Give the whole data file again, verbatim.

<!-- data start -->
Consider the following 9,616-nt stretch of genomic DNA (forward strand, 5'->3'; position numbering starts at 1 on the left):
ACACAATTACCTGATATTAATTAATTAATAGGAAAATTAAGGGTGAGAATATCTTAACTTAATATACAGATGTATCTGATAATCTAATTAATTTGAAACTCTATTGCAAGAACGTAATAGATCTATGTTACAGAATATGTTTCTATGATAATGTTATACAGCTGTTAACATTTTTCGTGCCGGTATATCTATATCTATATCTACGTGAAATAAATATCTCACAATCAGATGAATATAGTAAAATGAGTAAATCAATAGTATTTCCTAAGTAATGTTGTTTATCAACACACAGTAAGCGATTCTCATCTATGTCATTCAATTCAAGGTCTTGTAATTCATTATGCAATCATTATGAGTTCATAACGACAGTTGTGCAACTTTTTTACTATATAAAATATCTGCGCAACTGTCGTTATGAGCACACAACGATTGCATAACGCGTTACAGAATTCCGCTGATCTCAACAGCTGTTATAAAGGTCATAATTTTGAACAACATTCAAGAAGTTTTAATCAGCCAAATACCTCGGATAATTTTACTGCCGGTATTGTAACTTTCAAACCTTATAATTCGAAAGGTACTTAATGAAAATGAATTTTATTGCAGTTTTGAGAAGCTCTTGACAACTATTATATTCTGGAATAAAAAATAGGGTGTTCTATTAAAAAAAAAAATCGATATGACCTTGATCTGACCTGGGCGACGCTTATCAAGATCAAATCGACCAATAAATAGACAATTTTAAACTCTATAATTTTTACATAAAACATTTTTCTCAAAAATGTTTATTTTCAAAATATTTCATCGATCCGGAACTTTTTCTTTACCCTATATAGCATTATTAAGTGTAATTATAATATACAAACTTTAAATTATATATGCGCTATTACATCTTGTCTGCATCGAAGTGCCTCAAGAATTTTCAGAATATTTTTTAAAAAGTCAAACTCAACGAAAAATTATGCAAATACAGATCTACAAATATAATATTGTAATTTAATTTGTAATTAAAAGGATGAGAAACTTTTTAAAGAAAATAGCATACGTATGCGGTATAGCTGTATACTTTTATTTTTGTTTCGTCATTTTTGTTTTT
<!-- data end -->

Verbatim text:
Consider the following 9,616-nt stretch of genomic DNA (forward strand, 5'->3'; position numbering starts at 1 on the left):
ACACAATTACCTGATATTAATTAATTAATAGGAAAATTAAGGGTGAGAATATCTTAACTTAATATACAGATGTATCTGATAATCTAATTAATTTGAAACTCTATTGCAAGAACGTAATAGATCTATGTTACAGAATATGTTTCTATGATAATGTTATACAGCTGTTAACATTTTTCGTGCCGGTATATCTATATCTATATCTACGTGAAATAAATATCTCACAATCAGATGAATATAGTAAAATGAGTAAATCAATAGTATTTCCTAAGTAATGTTGTTTATCAACACACAGTAAGCGATTCTCATCTATGTCATTCAATTCAAGGTCTTGTAATTCATTATGCAATCATTATGAGTTCATAACGACAGTTGTGCAACTTTTTTACTATATAAAATATCTGCGCAACTGTCGTTATGAGCACACAACGATTGCATAACGCGTTACAGAATTCCGCTGATCTCAACAGCTGTTATAAAGGTCATAATTTTGAACAACATTCAAGAAGTTTTAATCAGCCAAATACCTCGGATAATTTTACTGCCGGTATTGTAACTTTCAAACCTTATAATTCGAAAGGTACTTAATGAAAATGAATTTTATTGCAGTTTTGAGAAGCTCTTGACAACTATTATATTCTGGAATAAAAAATAGGGTGTTCTATTAAAAAAAAAAATCGATATGACCTTGATCTGACCTGGGCGACGCTTATCAAGATCAAATCGACCAATAAATAGACAATTTTAAACTCTATAATTTTTACATAAAACATTTTTCTCAAAAATGTTTATTTTCAAAATATTTCATCGATCCGGAACTTTTTCTTTACCCTATATAGCATTATTAAGTGTAATTATAATATACAAACTTTAAATTATATATGCGCTATTACATCTTGTCTGCATCGAAGTGCCTCAAGAATTTTCAGAATATTTTTTAAAAAGTCAAACTCAACGAAAAATTATGCAAATACAGATCTACAAATATAATATTGTAATTTAATTTGTAATTAAAAGGATGAGAAACTTTTTAAAGAAAATAGCATACGTATGCGGTATAGCTGTATACTTTTATTTTTGTTTCGTCATTTTTGTTTTT